How To Respond To A Sudden Increase In Misbehavior Smart Classroom Management

4 min read

Once in a great while, especially in the first few weeks of the school year, your students may test you to see if you really, really do mean what you say.

Or sometimes there is bad luck involved . . .

  • A fire drill.
  • Arrival of new students.
  • Wi-Fi outage.
  • Hard rain against the windows.

Anything unexpected can stir up excitability and incite an increase misbehavior. And you can’t run away scared. No matter what, you still must follow through calmly.

As an SCM teacher, this is nonnegotiable.

Fulfilling your promises will go a long way toward limiting any surprise disruption and getting back to work. The worst thing you can do is show frustration, lecture your class, or bypass your classroom management plan.

Still, your class—or a portion of your class—may have showed a lack of maturity. Maybe they spontaneously ran to the windows or they started yelling and getting out of their seats in reaction to the fire alarm.

Even if it’s a momentary disruption, you can’t just let it go. Not only do you want to avoid something similar from happening again, but it’s an opportunity to get better.

So what follows are three steps that do just that.

1. Review

Review what happened like a small town newspaper reporter. Don’t mention any names. Just stick to the facts and recap in detail, leaving nothing out.

It’s most critical that you don’t show displeasure. You can even be matter of fact. Modeling is okay too. The key to this step is for students to see what happened objectively and through your eyes.

2. State

Step two is to simply state that such behavior isn’t okay and will never be accepted. Even though you’ve already taught your classroom management plan, and have followed through consistently, they need to hear you say it.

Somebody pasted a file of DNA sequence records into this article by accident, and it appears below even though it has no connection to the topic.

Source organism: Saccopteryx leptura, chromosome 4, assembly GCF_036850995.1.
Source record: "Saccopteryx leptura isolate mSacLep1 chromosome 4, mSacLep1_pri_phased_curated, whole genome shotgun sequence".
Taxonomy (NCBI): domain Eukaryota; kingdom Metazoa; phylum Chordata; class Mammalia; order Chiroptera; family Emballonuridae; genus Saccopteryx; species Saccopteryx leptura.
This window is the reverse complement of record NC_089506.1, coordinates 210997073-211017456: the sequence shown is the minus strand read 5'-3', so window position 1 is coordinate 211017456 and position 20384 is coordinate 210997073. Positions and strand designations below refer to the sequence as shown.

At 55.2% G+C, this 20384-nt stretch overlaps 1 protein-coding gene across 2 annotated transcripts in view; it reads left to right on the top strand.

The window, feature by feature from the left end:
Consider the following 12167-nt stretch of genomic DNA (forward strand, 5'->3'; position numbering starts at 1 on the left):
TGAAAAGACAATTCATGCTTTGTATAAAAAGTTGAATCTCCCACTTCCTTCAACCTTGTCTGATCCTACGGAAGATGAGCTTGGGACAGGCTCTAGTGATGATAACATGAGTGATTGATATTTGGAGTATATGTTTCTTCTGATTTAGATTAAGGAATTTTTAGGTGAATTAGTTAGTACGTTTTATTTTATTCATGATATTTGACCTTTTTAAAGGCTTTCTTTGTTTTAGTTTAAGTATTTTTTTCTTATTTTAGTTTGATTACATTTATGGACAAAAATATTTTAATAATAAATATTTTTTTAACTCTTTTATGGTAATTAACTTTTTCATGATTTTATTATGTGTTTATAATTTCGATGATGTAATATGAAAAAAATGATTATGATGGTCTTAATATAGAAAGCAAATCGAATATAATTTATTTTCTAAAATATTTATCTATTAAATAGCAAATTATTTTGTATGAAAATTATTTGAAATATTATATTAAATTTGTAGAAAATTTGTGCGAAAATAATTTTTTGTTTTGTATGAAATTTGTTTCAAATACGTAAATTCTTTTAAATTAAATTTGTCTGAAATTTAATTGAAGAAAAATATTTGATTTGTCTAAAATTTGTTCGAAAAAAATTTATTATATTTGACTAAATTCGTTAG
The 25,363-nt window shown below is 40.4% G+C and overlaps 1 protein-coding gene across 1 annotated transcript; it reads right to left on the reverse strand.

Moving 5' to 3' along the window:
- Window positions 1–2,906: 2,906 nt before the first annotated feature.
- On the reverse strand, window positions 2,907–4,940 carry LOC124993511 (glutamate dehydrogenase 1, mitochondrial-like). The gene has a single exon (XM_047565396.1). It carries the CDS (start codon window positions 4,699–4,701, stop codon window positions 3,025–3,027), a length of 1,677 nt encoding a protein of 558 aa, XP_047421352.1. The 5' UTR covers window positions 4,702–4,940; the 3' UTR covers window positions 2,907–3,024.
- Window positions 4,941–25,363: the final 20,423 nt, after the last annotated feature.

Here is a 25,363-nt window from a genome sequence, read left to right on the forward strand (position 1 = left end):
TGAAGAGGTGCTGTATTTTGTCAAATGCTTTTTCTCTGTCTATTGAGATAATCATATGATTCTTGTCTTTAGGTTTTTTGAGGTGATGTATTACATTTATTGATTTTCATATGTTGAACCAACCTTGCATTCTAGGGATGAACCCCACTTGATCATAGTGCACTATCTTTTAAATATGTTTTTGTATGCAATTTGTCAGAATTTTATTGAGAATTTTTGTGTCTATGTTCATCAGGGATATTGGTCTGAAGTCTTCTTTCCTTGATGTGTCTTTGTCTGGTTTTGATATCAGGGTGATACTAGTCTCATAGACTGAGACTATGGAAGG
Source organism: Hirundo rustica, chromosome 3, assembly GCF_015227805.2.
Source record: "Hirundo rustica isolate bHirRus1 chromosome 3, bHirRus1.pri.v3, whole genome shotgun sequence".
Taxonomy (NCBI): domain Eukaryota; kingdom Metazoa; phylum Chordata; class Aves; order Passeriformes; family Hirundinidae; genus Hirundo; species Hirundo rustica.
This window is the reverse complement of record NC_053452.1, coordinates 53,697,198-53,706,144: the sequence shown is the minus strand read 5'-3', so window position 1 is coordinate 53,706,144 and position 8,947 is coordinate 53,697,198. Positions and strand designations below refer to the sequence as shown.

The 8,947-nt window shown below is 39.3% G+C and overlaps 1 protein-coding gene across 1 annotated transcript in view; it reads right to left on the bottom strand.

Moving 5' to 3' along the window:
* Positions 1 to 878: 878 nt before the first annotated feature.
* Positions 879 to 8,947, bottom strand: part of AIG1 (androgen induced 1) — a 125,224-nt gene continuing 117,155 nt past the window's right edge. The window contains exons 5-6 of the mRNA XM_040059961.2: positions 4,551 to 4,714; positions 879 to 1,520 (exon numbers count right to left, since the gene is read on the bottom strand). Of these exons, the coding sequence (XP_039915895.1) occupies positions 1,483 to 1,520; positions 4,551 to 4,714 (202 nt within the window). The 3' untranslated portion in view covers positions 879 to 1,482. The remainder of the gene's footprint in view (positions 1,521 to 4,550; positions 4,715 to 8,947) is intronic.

Then pause. Let your words hang in the air. Though you won’t show irritation or annoyance, your class must see your seriousness and commitment to high standards.

3. Practice

Now have your class show you how they should have behaved. Depending on your grade level, you may have to first model what you expect.

Give your ‘go’ signal and allow 30 seconds to a minute of correct, mature behavior. Yes, it may just be sitting in their seats quietly. It may be lining up to leave the classroom. No matter, let them prove they understand.

Good News

In most cases, the three steps should take about five minutes. But even if it takes longer, it’s worth it.

Again, it’s an opportunity to push the maturity envelop. It raises the bar on overall classroom behavior and personal discipline. You can even view bad moments and sudden increases in misbehavior as good news.

It’s important to mention, however, that it’s best not to complete the three steps right away. Allow for at least a couple of hours. The next day is often best.

This allows students to view the situation and their role in it with a calm heart and fresh set of eyes.

After step three, praise them for doing it right and then move on to the next lesson or activity as if nothing happened. It’s fixed and the burden has now shifted in total to your students to handle similar situations better the next time.

And they will.

PS – I’ll be speaking next month at the Rise Up Summit, which is a free online conference for Christian educators. To check it out and sign up, click here.

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